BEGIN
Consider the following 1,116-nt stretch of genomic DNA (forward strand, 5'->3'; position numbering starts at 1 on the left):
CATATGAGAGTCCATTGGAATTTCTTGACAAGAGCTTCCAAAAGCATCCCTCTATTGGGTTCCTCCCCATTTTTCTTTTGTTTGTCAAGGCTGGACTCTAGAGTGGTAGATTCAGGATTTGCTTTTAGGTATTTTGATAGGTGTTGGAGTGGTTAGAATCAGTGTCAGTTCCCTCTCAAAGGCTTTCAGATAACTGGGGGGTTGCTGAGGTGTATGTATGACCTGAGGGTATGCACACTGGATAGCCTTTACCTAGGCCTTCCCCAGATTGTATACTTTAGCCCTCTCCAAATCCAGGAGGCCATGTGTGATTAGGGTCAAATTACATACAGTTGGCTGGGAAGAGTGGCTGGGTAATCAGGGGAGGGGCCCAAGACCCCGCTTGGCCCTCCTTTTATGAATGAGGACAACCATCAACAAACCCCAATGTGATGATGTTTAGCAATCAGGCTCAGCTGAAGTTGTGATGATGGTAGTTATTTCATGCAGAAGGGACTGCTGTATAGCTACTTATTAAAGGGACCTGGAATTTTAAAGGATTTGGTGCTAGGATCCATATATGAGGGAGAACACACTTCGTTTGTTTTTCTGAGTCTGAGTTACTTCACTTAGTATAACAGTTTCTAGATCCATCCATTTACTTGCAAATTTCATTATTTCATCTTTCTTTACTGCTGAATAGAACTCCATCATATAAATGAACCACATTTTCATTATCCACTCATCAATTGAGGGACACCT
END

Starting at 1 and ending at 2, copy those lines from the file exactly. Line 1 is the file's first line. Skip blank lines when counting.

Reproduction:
Consider the following 1,116-nt stretch of genomic DNA (forward strand, 5'->3'; position numbering starts at 1 on the left):
CATATGAGAGTCCATTGGAATTTCTTGACAAGAGCTTCCAAAAGCATCCCTCTATTGGGTTCCTCCCCATTTTTCTTTTGTTTGTCAAGGCTGGACTCTAGAGTGGTAGATTCAGGATTTGCTTTTAGGTATTTTGATAGGTGTTGGAGTGGTTAGAATCAGTGTCAGTTCCCTCTCAAAGGCTTTCAGATAACTGGGGGGTTGCTGAGGTGTATGTATGACCTGAGGGTATGCACACTGGATAGCCTTTACCTAGGCCTTCCCCAGATTGTATACTTTAGCCCTCTCCAAATCCAGGAGGCCATGTGTGATTAGGGTCAAATTACATACAGTTGGCTGGGAAGAGTGGCTGGGTAATCAGGGGAGGGGCCCAAGACCCCGCTTGGCCCTCCTTTTATGAATGAGGACAACCATCAACAAACCCCAATGTGATGATGTTTAGCAATCAGGCTCAGCTGAAGTTGTGATGATGGTAGTTATTTCATGCAGAAGGGACTGCTGTATAGCTACTTATTAAAGGGACCTGGAATTTTAAAGGATTTGGTGCTAGGATCCATATATGAGGGAGAACACACTTCGTTTGTTTTTCTGAGTCTGAGTTACTTCACTTAGTATAACAGTTTCTAGATCCATCCATTTACTTGCAAATTTCATTATTTCATCTTTCTTTACTGCTGAATAGAACTCCATCATATAAATGAACCACATTTTCATTATCCACTCATCAATTGAGGGACACCT